Anti-diabetic actions of glucagon-like peptide-1 on pancreatic beta-cells.

Lee, Young-Sun; Jun, Hee-Sook
Metabolism: clinical and experimental; 2014 Jan;63(1):9-19. PMID: 24140094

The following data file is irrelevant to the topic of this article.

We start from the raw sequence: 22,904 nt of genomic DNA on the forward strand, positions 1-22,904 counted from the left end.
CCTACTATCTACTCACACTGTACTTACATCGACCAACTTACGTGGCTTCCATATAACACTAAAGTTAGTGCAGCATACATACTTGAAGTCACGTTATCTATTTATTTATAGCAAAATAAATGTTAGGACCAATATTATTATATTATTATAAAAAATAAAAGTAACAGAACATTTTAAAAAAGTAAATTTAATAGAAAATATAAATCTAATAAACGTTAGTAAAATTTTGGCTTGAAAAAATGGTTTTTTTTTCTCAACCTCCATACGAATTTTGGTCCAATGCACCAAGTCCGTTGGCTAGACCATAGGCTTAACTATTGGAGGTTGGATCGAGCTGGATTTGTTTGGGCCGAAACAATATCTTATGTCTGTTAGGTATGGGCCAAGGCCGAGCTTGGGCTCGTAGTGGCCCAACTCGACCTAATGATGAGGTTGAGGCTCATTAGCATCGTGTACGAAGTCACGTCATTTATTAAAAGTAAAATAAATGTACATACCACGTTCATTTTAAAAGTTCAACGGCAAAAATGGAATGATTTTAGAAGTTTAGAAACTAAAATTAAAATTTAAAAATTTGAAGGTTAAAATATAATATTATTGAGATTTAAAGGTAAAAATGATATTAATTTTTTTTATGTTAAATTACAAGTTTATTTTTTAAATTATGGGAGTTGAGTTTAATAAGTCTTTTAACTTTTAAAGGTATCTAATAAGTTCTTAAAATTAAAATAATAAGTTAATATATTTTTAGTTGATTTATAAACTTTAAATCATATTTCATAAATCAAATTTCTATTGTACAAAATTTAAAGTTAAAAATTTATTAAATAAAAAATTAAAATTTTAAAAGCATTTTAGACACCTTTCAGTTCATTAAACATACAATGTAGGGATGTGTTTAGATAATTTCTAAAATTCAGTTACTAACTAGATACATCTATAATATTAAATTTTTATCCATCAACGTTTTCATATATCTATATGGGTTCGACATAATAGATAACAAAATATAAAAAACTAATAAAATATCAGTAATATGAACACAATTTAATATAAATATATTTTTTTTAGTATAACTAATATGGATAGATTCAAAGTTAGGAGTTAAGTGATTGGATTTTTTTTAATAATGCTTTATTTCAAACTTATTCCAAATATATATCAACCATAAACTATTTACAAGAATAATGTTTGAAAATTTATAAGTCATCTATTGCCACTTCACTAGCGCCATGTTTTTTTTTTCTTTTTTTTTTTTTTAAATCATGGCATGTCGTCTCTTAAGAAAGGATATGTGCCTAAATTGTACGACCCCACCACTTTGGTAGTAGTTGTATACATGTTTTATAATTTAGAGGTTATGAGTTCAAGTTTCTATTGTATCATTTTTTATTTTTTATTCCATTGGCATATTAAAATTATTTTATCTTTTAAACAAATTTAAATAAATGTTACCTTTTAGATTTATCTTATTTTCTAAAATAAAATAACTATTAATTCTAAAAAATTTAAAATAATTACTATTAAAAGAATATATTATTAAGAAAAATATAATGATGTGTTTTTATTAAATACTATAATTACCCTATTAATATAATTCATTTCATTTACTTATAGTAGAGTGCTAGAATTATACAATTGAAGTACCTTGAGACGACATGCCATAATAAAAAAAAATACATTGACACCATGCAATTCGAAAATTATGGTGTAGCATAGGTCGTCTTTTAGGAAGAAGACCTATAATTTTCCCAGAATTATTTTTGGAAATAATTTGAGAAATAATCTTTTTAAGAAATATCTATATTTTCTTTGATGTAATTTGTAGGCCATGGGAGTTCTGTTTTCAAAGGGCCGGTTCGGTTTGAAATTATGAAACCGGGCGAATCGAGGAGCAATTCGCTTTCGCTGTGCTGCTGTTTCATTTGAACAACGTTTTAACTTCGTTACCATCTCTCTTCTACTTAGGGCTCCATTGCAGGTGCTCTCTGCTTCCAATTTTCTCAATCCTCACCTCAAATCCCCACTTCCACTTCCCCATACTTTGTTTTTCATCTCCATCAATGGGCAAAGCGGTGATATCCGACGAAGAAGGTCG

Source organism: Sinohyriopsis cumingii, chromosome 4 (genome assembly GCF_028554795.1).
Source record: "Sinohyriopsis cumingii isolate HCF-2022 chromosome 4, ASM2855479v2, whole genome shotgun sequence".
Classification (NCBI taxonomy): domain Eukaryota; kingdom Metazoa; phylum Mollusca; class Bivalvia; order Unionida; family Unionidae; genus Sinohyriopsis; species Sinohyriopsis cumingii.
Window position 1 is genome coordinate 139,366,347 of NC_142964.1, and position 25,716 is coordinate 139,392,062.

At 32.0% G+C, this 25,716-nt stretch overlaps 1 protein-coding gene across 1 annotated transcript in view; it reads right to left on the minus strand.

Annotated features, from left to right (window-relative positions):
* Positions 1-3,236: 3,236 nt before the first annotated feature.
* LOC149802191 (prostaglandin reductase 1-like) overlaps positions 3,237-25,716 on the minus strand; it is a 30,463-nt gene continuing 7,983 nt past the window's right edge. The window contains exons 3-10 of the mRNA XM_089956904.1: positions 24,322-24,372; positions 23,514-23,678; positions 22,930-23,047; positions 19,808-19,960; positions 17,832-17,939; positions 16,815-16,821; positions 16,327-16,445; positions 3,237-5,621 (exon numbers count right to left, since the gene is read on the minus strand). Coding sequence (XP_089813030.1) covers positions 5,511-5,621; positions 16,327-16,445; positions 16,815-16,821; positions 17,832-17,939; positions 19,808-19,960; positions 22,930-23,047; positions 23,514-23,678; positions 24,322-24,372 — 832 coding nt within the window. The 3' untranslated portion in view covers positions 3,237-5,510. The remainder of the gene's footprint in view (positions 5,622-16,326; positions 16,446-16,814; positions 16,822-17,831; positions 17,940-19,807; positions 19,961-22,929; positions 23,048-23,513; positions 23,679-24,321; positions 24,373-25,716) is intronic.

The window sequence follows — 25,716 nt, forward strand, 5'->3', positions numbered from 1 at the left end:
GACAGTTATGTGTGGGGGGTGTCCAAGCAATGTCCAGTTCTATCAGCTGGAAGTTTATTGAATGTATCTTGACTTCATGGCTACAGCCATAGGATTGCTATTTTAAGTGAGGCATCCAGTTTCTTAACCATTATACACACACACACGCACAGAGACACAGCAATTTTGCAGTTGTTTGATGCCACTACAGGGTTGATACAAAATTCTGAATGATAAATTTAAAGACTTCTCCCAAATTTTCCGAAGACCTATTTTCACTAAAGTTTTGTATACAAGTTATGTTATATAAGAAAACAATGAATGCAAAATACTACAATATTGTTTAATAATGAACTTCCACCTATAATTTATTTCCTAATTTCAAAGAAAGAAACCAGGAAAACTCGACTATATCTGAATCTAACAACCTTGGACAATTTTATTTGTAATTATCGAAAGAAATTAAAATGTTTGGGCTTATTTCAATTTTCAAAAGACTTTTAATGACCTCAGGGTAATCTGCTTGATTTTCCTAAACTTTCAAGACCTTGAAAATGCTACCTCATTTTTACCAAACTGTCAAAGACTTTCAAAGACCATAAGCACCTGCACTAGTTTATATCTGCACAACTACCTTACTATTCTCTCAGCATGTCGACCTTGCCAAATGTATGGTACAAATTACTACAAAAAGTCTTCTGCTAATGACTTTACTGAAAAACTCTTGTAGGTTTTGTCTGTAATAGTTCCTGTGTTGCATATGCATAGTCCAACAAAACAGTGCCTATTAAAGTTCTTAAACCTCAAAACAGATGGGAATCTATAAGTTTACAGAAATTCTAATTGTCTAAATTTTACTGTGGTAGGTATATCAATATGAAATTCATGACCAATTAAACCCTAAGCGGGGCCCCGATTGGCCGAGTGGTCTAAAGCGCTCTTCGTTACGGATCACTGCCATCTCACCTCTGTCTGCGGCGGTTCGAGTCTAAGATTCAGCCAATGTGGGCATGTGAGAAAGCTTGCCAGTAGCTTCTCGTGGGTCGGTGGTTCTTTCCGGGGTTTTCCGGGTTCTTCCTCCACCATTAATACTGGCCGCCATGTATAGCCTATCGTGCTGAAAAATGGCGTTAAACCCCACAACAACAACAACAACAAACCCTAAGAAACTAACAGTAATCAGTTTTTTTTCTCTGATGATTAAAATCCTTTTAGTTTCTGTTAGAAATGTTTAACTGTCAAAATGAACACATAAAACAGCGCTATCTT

Glucagon-like peptide-1 (GLP-1), an incretin hormone, is released from intestinal L-cells in response to nutrients. GLP-1 lowers blood glucose levels by stimulating insulin secretion from pancreatic beta-cells in a glucose-dependent manner. In addition, GLP-1 slows gastric emptying, suppresses appetite, reduces plasma glucagon, and stimulates glucose disposal, which are beneficial for glucose homeostasis. Therefore, incretin-based therapies such as GLP-1 receptor agonists and inhibitors of dipeptidyl peptidase IV, an enzyme which inactivates GLP-1, have been developed for treatment of diabetes. This review outlines our knowledge of the actions of GLP-1 on insulin secretion and biosynthesis, beta-cell proliferation and regeneration, and protection against beta-cell damage, as well as the involvement of recently discovered signaling pathways of GLP-1 action, mainly focusing on pancreatic beta-cells.